Leadership Program: Making a difference?
Evaluation explores how the program affects rural communities
The Ford Institute for Community Building has been conducting leadership classes in rural communities throughout Oregon and northern California for the last nine years. The anecdotal evidence that we’ve heard strongly suggests it works — that the program develops community leaders, increases civic engagement and helps build strong organizations.
But thinking we know what works is different than knowing, and that’s why we continually evaluate the program. This issue of Community Vitality is devoted to the results of the comprehensive evaluation recently completed by the Oregon State University Extension Family and Community Health program.
the numbers can tell us only part of the story
The evaluation was conducted in segments over the past several years and included participant surveys, focus groups and interviews with past participants and community residents.
We wanted to know not just if the Leadership Program made a difference, but how. We explore the answers in the pages that follow.
There are a lot of good reasons to conduct program evaluations. The most obvious, of course, is to determine the results of the large investment made in the Leadership Program and to look for indications that it is benefiting the communities it aims to serve.
We also use the results of the evaluation to improve program delivery. The feedback we get from the people on the ground is invaluable in helping us make mid-course corrections and improvements. We are now, for example, in the sixth major revision of the Leadership Program curriculum, changes driven largely by comments and suggestions from participants.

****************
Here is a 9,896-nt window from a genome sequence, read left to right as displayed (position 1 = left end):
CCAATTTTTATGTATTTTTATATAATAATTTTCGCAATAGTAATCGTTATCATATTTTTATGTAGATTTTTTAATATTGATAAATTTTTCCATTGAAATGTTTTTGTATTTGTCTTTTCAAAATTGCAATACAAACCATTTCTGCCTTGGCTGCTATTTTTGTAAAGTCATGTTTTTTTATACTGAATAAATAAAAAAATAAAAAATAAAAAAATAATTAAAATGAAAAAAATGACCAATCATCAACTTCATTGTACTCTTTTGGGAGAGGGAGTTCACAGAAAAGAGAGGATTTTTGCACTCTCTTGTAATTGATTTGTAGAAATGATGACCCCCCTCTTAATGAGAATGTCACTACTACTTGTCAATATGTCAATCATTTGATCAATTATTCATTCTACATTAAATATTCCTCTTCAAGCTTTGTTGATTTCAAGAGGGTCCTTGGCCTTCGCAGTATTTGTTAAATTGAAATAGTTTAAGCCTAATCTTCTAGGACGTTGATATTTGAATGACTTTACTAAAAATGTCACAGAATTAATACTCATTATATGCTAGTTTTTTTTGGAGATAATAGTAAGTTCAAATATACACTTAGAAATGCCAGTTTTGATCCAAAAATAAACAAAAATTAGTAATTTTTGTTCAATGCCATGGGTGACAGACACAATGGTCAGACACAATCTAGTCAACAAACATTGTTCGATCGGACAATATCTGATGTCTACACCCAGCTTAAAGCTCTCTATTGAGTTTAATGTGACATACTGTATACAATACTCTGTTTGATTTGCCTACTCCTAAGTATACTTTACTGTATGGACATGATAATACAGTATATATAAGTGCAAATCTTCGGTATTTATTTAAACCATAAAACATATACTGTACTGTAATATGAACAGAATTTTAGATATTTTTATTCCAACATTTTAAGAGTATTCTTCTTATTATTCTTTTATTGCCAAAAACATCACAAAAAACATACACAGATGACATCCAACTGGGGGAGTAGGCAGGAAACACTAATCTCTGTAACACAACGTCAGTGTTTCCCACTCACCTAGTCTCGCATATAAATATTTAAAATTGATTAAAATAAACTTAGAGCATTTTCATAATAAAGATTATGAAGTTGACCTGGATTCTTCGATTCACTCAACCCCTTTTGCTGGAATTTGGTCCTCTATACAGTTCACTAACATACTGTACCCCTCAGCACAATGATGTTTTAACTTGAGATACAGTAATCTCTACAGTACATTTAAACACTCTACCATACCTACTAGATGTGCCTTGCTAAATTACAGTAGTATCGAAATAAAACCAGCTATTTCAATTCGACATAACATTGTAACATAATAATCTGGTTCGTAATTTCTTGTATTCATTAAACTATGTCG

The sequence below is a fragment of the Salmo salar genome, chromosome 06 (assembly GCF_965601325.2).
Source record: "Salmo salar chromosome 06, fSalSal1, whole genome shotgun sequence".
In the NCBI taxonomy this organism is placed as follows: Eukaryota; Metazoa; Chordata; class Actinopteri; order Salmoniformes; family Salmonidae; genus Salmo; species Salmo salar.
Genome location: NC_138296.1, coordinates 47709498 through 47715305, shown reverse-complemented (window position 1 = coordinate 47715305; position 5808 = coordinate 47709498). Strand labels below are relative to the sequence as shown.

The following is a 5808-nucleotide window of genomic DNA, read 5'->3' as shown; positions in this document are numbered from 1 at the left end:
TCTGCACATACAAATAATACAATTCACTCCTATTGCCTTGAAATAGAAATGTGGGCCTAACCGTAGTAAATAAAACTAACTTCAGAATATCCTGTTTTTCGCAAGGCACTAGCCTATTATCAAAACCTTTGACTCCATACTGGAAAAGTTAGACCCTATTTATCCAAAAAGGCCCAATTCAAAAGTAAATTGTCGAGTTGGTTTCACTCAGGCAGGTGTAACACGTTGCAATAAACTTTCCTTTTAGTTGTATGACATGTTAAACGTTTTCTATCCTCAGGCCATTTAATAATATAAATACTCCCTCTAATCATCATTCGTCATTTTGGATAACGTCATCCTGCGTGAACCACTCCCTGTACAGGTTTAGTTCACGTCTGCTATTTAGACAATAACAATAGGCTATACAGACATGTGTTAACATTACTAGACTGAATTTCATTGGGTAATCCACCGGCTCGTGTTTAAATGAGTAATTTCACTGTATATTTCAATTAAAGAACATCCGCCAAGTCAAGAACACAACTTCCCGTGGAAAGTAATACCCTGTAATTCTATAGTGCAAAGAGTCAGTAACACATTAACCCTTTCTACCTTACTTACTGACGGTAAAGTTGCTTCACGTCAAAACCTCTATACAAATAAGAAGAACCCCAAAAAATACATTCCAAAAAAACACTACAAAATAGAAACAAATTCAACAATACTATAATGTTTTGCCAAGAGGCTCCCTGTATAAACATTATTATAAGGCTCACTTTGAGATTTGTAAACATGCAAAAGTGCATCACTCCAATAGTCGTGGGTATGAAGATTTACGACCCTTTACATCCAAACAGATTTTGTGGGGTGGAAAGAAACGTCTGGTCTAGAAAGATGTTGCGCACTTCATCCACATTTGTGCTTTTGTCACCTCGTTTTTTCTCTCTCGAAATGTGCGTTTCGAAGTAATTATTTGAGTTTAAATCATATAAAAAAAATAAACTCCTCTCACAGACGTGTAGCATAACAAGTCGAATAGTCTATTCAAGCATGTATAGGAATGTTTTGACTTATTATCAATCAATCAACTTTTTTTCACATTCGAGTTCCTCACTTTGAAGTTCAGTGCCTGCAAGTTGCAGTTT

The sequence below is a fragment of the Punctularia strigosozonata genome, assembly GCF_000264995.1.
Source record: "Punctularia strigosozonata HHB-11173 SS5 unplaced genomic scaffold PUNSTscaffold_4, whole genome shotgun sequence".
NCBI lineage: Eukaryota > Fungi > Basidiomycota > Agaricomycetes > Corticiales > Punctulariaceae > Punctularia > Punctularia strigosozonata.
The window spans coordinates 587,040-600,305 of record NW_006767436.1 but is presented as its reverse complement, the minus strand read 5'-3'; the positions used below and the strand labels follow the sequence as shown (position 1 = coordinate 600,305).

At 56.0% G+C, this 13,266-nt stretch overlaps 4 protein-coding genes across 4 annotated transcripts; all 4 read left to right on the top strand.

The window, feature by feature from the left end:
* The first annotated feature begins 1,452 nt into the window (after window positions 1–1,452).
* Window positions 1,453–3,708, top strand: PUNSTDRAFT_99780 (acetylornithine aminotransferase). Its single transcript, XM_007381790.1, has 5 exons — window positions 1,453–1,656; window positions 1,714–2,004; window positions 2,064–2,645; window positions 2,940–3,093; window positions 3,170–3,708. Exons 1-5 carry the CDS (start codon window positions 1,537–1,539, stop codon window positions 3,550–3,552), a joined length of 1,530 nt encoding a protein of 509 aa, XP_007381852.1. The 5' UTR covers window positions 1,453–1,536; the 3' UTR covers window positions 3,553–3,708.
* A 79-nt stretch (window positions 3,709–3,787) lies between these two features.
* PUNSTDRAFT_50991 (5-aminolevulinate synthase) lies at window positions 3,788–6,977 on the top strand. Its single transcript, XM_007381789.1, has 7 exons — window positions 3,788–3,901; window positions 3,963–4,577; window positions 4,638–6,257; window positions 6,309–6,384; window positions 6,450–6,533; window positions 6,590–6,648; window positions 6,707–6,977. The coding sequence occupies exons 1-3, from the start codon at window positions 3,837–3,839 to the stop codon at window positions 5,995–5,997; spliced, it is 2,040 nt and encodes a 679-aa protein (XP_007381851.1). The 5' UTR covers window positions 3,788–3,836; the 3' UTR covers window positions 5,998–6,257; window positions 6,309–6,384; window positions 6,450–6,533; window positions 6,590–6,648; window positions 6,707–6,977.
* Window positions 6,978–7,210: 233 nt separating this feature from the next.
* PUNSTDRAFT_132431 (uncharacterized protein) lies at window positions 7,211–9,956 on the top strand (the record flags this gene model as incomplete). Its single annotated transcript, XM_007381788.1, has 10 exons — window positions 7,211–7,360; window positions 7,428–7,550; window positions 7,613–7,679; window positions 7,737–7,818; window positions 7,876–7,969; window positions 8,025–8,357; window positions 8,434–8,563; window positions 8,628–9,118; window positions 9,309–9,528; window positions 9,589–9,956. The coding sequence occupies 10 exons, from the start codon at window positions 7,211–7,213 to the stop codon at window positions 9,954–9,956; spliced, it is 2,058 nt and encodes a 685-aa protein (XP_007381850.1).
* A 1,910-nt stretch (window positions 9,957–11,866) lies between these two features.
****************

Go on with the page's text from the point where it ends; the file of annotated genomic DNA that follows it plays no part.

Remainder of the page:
The evaluation also allows us to share the lessons we learn with other audiences that can benefit—other foundations, for example, as well as the public and other interested people. A nonprofit foundation in British Columbia even adapted the Leadership Program to the needs in its province.
What does success look like?
Although it’s easy to do an evaluation without talking to people, the numbers can tell us only part of the story. When we designed the evaluation, we intentionally set out to collect the soft data—anecdotes and stories—that really tell us what is going on. The focus groups and interviews allow us to collect information that may not be covered in the survey. It provides people with a way to share what the impact of the program has been, and to tell us what has worked and what has not. The stories bring the data alive for everyone.
The evaluation set out to answer several questions, including these: Does the program develop effective community leaders? Does it contribute to increased civic engagement? Does the program build strong organizations?
The evaluation’s conclusion came as no surprise: the answers were all yes. The program’s overarching approach works: Community leaders who attend the classes learn skills, maintain them and use them.
And now that we know that the program is meeting its goals, we can look to the future. The hope is that these leaders with increased capacity will use their skills and their commitment to make things happen in their communities.
Next, we’d like to measure the effect the program has had on the economic health of our communities. But for now the evaluation findings confirmed for us something else we already knew—this is long-term work.